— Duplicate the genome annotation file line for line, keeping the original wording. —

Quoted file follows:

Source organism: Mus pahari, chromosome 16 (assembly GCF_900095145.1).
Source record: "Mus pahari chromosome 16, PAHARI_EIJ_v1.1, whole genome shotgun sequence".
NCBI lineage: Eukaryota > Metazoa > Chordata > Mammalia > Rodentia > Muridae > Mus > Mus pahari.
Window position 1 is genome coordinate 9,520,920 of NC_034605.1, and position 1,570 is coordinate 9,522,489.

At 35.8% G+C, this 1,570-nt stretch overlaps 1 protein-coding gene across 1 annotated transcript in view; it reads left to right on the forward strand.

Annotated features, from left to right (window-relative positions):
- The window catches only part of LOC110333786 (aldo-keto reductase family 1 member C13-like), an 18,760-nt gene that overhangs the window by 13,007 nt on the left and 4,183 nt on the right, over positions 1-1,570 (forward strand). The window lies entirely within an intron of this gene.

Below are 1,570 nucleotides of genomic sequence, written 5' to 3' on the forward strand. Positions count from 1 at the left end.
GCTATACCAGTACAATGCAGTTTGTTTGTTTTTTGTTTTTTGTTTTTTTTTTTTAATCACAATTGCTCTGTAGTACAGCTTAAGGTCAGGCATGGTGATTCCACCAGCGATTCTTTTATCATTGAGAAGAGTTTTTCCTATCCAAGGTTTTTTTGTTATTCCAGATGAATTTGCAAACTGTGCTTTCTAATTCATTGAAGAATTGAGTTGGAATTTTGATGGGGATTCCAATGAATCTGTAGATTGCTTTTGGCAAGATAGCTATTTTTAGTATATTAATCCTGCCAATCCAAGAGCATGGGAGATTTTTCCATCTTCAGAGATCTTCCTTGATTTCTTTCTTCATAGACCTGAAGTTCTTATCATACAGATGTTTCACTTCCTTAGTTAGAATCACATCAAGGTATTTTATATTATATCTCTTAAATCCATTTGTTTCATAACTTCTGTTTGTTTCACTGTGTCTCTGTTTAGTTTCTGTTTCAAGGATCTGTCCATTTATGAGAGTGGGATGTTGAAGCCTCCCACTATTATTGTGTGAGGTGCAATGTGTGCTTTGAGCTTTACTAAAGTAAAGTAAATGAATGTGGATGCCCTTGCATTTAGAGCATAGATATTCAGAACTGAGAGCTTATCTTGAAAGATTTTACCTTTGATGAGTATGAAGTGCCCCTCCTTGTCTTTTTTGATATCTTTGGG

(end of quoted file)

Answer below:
Source organism: Mus pahari, chromosome 16 (assembly GCF_900095145.1).
Source record: "Mus pahari chromosome 16, PAHARI_EIJ_v1.1, whole genome shotgun sequence".
NCBI lineage: Eukaryota > Metazoa > Chordata > Mammalia > Rodentia > Muridae > Mus > Mus pahari.
Window position 1 is genome coordinate 9,520,920 of NC_034605.1, and position 1,570 is coordinate 9,522,489.

At 35.8% G+C, this 1,570-nt stretch overlaps 1 protein-coding gene across 1 annotated transcript in view; it reads left to right on the forward strand.

Annotated features, from left to right (window-relative positions):
- The window catches only part of LOC110333786 (aldo-keto reductase family 1 member C13-like), an 18,760-nt gene that overhangs the window by 13,007 nt on the left and 4,183 nt on the right, over positions 1-1,570 (forward strand). The window lies entirely within an intron of this gene.

Below are 1,570 nucleotides of genomic sequence, written 5' to 3' on the forward strand. Positions count from 1 at the left end.
GCTATACCAGTACAATGCAGTTTGTTTGTTTTTTGTTTTTTGTTTTTTTTTTTTAATCACAATTGCTCTGTAGTACAGCTTAAGGTCAGGCATGGTGATTCCACCAGCGATTCTTTTATCATTGAGAAGAGTTTTTCCTATCCAAGGTTTTTTTGTTATTCCAGATGAATTTGCAAACTGTGCTTTCTAATTCATTGAAGAATTGAGTTGGAATTTTGATGGGGATTCCAATGAATCTGTAGATTGCTTTTGGCAAGATAGCTATTTTTAGTATATTAATCCTGCCAATCCAAGAGCATGGGAGATTTTTCCATCTTCAGAGATCTTCCTTGATTTCTTTCTTCATAGACCTGAAGTTCTTATCATACAGATGTTTCACTTCCTTAGTTAGAATCACATCAAGGTATTTTATATTATATCTCTTAAATCCATTTGTTTCATAACTTCTGTTTGTTTCACTGTGTCTCTGTTTAGTTTCTGTTTCAAGGATCTGTCCATTTATGAGAGTGGGATGTTGAAGCCTCCCACTATTATTGTGTGAGGTGCAATGTGTGCTTTGAGCTTTACTAAAGTAAAGTAAATGAATGTGGATGCCCTTGCATTTAGAGCATAGATATTCAGAACTGAGAGCTTATCTTGAAAGATTTTACCTTTGATGAGTATGAAGTGCCCCTCCTTGTCTTTTTTGATATCTTTGGG